While I did create a use case diagram and a user flow, I decided not to include it, as it is not as relevant to these users and the project. The format we had to create it in did not abide by industry standards, as it lacked critical information, rendering it not as helpful.
User Interface Design
Writing this months later, I cannot find the wireframes of the design. However, I do have an inspiration board that I created. These shots were taken from dribble, featuring many design elements that I wanted to implement in my design. There are some colour scheme examples that I was considering.
In the end I decided to go with the following colour scheme.
The whole application has a space theme. I felt that the application felt rather plain, achievements were kind of dry and bare, and it felt more and more official and serious. While that is not bad, I did not want to go for muted colors or a simple color palette. Adding an overall theme was an engaging way to interact with our users. For example, posts are referred to as missions, and look at these fun achievements titles. Who doesn’t want to be a Lunar Legend?
Having this kind of theme allows us to include a few fun graphics to make the User Interface more dynamic. Using specific space jargon, we would create a brand identity and, hopefully, have students use the same vocabulary when referring to the application.
Having a theme can be dangerous, as one can go overboard and oversaturate the application with jargon, graphics, etc. My goal was to have a few UI elements use the theme without becoming too much. For example, achievements are supposed to be gamified and encourage a user. Therefore it is appropriate to add themed jargon there. That is the only area of the application where the theme is very prominent.
Here is the final result.
The goal was to have a simple interface that is straight to the point. I know what you are thinking. That profile page does not seem to align with the research. You are absolutely correct. I have mentioned that compromises had been made.
A few potential users saw the UI, and the feedback received was very positive. A lot of users liked the simplicity and the use of white space. The feedback on the theme was very positive as well; a lot of users liked the little jargon used throughout the application.
There are noticeable improvements that can be made to the interface layout and component-wise. I would love to improve upon them or even redesign certain aspects, such as “Mission Creation” and add some SVG to the side navigation, to add some dynamics to the otherwise static page. Once I am done and graduated, I might do that.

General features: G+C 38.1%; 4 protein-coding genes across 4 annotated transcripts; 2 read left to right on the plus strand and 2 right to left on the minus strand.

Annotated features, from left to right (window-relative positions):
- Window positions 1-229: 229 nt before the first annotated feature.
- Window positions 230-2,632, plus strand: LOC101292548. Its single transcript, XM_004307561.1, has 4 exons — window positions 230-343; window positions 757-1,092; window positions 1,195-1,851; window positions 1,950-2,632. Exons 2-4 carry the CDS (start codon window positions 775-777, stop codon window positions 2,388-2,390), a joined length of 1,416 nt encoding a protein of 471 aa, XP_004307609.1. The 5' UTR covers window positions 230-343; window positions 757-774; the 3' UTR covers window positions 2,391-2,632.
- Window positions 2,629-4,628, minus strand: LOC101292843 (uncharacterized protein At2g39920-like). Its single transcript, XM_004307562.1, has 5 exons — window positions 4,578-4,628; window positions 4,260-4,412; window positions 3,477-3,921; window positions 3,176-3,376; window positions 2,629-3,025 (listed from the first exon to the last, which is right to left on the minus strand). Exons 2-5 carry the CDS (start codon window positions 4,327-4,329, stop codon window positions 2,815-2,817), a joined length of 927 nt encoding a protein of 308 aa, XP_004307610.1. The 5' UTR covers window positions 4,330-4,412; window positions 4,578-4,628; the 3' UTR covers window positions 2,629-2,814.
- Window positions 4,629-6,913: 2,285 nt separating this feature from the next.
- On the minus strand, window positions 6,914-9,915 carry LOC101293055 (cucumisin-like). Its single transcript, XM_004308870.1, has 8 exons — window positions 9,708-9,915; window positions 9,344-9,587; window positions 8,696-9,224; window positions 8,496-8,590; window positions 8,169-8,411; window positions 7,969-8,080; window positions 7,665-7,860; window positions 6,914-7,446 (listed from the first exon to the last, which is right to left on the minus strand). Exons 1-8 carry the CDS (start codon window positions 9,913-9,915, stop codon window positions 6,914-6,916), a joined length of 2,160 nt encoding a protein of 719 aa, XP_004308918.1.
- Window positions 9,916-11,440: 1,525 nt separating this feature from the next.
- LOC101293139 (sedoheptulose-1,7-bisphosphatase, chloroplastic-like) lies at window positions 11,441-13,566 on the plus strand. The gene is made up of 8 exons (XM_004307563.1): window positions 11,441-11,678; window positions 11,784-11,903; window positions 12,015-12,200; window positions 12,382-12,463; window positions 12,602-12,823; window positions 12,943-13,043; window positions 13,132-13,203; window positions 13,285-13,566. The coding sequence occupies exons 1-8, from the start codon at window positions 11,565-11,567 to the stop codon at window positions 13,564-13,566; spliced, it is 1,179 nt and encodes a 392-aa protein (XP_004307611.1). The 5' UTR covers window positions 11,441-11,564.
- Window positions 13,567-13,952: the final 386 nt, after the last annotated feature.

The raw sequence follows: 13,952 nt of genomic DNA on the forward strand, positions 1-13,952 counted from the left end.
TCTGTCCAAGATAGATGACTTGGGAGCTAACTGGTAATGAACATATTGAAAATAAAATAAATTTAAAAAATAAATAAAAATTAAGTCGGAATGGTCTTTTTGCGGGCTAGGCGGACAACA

I decided to go with Vue.js for the client-side and Laravel for the back-end for the development stack. Using Vue and Laravel is pretty standard, as the two applications have great support for each other. UI libraries used are VueBootstrap and Element UI with components updated one way or another using SCSS to fit the theme.
I picked Vue because I love the framework; I think it can be mighty when used correctly. I needed to reuse components across the application and move data across the application without making thousands of repeating requests. I find Vue’s store very useful and powerful, which was another plus. As the data is stored and pre-fetched, I do not have to wait for the client-side to catch up and update, allowing for a seamless switch between the views.
I did not go with React because I do not have enough experience with it if any. While learning it would not have been an issue, I have to work fast for the capstone. I have way more experience with Vue. Besides, adding learning React on top of Laravel would slow me down.
Laravel is the back-end for the application. I always appreciated how “eloquent” it is. I never had a reason to use it, with me being a full-stack designer ( UI design & client-side development).
Initially, it was between Django and Laravel. Laravel won because I could find a lot more resources when it came to using it with Vue. Django is a compelling and valuable framework, so it felt that using it for only an API was overkill.
I did separate the applications instead of making it a full server-side app. Being a client-side developer, I know just how large the app can get. Navigating files when you have many custom components, views, scss files, etc., can be extremely overwhelming. I had worked with an intertwined application during one of my internships, and let me tell you, having to separate a beast of an app was not something I want to experience ever again.
I understand the implications of separating them, especially when Laravel has fantastic integration with Vue. I have already experienced data and routing consequences; however, I believe it was the right decision.
I have learned a lot about server-side development, I used to stay away from it, but I think it makes me a much better developer in the long run. In fact, I love Laravel so much, I am thinking of doing another project with it.
I am still developing the application, and my capstone is ending in a few months. Until then, I will not share the code base publicly. This case study is more focused on the UX/UI aspect of the development. I hope you enjoyed reading it, and if you have any feedback, I am looking forward to it!